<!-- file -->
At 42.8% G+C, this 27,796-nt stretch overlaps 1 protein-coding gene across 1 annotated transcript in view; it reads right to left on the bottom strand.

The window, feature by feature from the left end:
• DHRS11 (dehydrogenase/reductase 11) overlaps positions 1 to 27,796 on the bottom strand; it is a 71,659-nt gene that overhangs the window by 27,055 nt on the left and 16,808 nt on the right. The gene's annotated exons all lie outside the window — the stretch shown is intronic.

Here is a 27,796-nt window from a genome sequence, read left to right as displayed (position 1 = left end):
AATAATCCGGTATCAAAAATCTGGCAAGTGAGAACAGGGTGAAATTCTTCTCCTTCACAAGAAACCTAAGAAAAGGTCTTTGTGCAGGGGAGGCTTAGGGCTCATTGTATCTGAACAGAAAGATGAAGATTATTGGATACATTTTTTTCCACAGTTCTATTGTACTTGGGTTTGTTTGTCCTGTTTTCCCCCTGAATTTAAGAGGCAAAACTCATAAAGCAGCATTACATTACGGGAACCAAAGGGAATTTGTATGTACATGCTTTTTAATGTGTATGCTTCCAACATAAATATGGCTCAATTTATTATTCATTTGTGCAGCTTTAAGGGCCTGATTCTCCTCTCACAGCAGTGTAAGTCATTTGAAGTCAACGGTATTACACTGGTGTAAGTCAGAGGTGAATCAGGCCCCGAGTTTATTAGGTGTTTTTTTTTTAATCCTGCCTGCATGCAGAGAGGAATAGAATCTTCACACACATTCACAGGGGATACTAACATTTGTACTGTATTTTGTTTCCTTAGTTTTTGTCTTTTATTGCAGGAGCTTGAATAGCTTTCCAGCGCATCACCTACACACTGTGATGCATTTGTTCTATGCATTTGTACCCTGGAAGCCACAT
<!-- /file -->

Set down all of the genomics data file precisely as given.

At 42.8% G+C, this 27,796-nt stretch overlaps 1 protein-coding gene across 1 annotated transcript in view; it reads right to left on the bottom strand.

The window, feature by feature from the left end:
• DHRS11 (dehydrogenase/reductase 11) overlaps positions 1 to 27,796 on the bottom strand; it is a 71,659-nt gene that overhangs the window by 27,055 nt on the left and 16,808 nt on the right. The gene's annotated exons all lie outside the window — the stretch shown is intronic.

Here is a 27,796-nt window from a genome sequence, read left to right as displayed (position 1 = left end):
AATAATCCGGTATCAAAAATCTGGCAAGTGAGAACAGGGTGAAATTCTTCTCCTTCACAAGAAACCTAAGAAAAGGTCTTTGTGCAGGGGAGGCTTAGGGCTCATTGTATCTGAACAGAAAGATGAAGATTATTGGATACATTTTTTTCCACAGTTCTATTGTACTTGGGTTTGTTTGTCCTGTTTTCCCCCTGAATTTAAGAGGCAAAACTCATAAAGCAGCATTACATTACGGGAACCAAAGGGAATTTGTATGTACATGCTTTTTAATGTGTATGCTTCCAACATAAATATGGCTCAATTTATTATTCATTTGTGCAGCTTTAAGGGCCTGATTCTCCTCTCACAGCAGTGTAAGTCATTTGAAGTCAACGGTATTACACTGGTGTAAGTCAGAGGTGAATCAGGCCCCGAGTTTATTAGGTGTTTTTTTTTTAATCCTGCCTGCATGCAGAGAGGAATAGAATCTTCACACACATTCACAGGGGATACTAACATTTGTACTGTATTTTGTTTCCTTAGTTTTTGTCTTTTATTGCAGGAGCTTGAATAGCTTTCCAGCGCATCACCTACACACTGTGATGCATTTGTTCTATGCATTTGTACCCTGGAAGCCACAT